The response from the Cape was initially quite slow. Wines of South Africa (WOSA) does not appear to have budgeted for any investment in the French market – despite France having been one of the top ten buyers of South African wine for some time (it’s now in number 5 slot) and with year-on-year exports to France growing by 200% . Given my extended connections in Burgundy, I found myself roped in to explain to the short-listed producers that this was not a dinner-dance with Salome.
Included in the proposition was a competition to be chaired by Eric Goettelmann (who heads up wine buying for the Bernard Loiseau group and who had been in South Africa as one of the international judges at this year’s Old Mutual Trophy Wine Show). It was to be judged by the sommeliers of all of the three star Michelin restaurants in Burgundy, so its results would reflect a very particular view of South African wine: its ability to pair with French haute cuisine.
The outcome was something of a surprise to everyone: South African Pinot Noir did very well – in the heart of the most profoundly successful Pinot region in the world. Gold medals and trophies to the Creation Reserve and the Bouchard Finlayson Galpin Peak, silver medals and trophies to Hamilton Russell 2012, the regular Creation Pinot 2012 and the Bouchard Finlayson Tete de Cuvee 2010. By the same token Cape Chardonnay – widely respected in most international markets and consistently highly rated in local competitions – did not seduce the French sommeliers. Only one award was made, a silver medal to the Dewetshof Bataleur, though there were several top wines on the judging benches.
This result not only astonished the South Africans, but also several of the leading Burgundian producers who visited the fair. One commented on how impressed he had been with the Hamilton Russell 2012 (I think it’s one of the best vintages ever released by the Hemel-en-Aarde producer.) Others mentioned how much they liked the Chamonix selection, the range of Chardonnay styles in the Dewetshof line-up, the Vergelegen Reserve Chardonnay and the various wines from La Vierge, Domaine des Dieux and Waterkloof.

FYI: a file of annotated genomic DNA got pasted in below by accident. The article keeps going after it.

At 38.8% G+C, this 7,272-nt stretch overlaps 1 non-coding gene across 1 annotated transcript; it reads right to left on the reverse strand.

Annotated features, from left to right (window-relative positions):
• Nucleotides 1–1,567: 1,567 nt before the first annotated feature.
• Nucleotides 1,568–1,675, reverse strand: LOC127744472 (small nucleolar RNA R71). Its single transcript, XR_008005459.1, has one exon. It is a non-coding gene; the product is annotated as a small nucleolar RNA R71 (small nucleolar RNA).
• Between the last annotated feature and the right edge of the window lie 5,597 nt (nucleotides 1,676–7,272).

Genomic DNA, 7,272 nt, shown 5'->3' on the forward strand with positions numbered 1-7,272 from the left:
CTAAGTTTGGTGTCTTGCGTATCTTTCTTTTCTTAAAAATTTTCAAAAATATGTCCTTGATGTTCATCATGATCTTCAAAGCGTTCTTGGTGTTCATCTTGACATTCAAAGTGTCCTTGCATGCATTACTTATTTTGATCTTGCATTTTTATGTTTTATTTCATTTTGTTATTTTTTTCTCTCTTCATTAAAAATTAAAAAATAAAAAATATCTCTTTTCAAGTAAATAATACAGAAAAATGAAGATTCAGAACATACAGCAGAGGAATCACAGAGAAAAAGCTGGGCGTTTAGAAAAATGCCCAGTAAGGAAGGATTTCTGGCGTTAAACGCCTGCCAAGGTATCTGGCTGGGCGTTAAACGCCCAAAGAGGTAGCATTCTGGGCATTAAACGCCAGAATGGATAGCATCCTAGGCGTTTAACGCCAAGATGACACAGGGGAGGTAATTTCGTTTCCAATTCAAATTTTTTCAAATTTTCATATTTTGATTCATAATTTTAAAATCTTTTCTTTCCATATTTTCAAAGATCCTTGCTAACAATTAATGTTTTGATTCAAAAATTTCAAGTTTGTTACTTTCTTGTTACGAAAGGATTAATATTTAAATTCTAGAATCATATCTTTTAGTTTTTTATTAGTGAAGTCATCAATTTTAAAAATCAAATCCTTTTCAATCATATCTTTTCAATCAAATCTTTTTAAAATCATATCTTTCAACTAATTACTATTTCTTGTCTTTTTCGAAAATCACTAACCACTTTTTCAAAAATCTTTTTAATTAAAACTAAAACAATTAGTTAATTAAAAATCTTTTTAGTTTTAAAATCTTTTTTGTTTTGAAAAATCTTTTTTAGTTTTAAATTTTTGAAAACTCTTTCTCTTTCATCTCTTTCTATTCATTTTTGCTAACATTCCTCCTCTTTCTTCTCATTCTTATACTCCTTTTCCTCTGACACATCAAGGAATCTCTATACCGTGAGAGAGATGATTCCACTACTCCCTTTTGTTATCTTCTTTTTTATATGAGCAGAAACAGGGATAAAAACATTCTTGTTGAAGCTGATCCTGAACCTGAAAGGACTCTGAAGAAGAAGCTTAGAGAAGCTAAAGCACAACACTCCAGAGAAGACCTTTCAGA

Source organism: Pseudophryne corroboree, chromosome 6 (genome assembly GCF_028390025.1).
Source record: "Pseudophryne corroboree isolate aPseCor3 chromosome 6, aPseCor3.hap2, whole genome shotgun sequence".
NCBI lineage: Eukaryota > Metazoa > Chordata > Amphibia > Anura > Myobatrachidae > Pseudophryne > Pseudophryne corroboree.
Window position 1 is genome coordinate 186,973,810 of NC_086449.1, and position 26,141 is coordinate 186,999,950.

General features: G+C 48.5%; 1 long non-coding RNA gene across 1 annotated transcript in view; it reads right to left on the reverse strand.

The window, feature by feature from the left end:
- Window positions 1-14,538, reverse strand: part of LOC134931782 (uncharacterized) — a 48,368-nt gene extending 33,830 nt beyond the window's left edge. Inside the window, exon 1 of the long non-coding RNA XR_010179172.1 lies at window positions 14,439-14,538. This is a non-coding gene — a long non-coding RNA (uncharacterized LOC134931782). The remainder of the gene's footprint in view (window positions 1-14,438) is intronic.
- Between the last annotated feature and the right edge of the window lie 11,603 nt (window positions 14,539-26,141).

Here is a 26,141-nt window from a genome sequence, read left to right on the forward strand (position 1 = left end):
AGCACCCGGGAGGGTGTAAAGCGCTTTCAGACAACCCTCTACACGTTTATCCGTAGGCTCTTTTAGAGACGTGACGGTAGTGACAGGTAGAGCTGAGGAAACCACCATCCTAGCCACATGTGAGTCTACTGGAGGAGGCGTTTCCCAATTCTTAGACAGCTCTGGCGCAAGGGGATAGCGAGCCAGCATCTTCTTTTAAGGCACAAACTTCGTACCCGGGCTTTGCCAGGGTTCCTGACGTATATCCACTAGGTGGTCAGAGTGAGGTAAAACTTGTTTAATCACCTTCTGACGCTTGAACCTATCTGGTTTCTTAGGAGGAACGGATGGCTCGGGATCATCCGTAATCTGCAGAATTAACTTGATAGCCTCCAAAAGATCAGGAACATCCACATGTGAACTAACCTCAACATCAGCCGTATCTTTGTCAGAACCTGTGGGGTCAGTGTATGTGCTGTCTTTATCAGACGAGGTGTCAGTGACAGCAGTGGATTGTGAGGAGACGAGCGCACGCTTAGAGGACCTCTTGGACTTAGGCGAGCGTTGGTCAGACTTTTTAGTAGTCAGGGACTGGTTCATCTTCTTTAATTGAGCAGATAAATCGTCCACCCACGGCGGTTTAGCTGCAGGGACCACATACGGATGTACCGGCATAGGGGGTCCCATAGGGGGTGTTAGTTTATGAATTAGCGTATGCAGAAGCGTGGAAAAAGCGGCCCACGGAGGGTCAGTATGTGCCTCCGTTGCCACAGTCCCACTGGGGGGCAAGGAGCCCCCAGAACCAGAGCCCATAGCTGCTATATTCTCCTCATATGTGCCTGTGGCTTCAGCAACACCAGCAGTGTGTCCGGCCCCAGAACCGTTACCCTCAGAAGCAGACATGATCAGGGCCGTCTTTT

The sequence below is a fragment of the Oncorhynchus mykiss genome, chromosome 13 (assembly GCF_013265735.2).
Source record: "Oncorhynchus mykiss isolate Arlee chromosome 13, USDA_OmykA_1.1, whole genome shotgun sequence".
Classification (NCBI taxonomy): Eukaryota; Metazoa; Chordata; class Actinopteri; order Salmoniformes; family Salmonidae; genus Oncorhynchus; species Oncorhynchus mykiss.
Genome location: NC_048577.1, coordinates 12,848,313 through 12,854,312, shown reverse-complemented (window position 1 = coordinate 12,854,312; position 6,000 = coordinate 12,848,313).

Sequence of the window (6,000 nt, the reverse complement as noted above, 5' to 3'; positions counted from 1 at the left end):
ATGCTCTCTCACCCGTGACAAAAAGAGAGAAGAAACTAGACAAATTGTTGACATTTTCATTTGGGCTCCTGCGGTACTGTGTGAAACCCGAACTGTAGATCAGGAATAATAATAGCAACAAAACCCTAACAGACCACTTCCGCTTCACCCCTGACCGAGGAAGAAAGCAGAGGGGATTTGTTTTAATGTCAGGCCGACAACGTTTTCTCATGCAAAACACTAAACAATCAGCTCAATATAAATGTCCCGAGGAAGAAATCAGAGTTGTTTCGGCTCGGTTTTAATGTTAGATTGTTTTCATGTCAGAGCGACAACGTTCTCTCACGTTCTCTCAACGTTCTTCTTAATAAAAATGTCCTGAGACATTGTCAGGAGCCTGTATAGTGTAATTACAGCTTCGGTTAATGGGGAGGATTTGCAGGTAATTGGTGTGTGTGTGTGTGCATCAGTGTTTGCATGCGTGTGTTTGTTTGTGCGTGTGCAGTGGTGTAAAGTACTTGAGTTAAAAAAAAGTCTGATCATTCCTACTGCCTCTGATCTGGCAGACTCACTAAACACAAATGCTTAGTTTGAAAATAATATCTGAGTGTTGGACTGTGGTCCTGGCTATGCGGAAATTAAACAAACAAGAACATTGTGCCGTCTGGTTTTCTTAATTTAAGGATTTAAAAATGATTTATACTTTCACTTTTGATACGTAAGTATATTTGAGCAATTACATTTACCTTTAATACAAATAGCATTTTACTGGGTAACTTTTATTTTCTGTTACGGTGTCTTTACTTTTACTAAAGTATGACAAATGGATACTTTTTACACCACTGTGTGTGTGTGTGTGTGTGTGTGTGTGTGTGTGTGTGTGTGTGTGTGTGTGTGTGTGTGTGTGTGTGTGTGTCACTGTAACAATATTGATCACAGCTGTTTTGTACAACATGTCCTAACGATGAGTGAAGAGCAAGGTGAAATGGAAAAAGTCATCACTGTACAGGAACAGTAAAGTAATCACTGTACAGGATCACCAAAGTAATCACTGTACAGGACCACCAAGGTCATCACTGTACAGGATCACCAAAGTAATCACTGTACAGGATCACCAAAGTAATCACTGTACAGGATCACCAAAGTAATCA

This raises the perennial question around wine judging: since the competence of the panel is not in question (top sommeliers in France are amongst the most highly qualified tasters in the world) how can their views on what is good to differ so vastly from ours? Perhaps they judged the wine in expectation of the food that would be offered as accompaniment: this is after all their professional mandate.
This may account for their failure to recognise the quality in some of the more exuberantly-styled Cape wines. Subtlety is the hallmark of Burgundian cuisine: at a dinner presented at the Fair by Delaire-Graff’s Chris Campbell, I noticed that the Dijonnaises were less at home with the eclectic range of flavours in some of his dishes than the international visitors.
It may however also be that – as is common everywhere in the world – the locals make a virtue of necessity. A big Burgundy is as much an oxymoron as a productive civil servant. The intensity of flavour and texture achieved by our new generation winemakers brings an implicit threat. Judged by other – more New World, more 21st century – criteria, Cape Chardonnays and Pinot Noirs are not Burgundies on steroids, but an alternative, equally legitimate, interpretation. To admit that is to contemplate the prospect that the creature you have brought into your camp is actually a Trojan horse.
– Michael Fridjohn is one of South Africa’s most highly regarded international wine judges and wine writers. Visit his websitewww.winewizard.co.za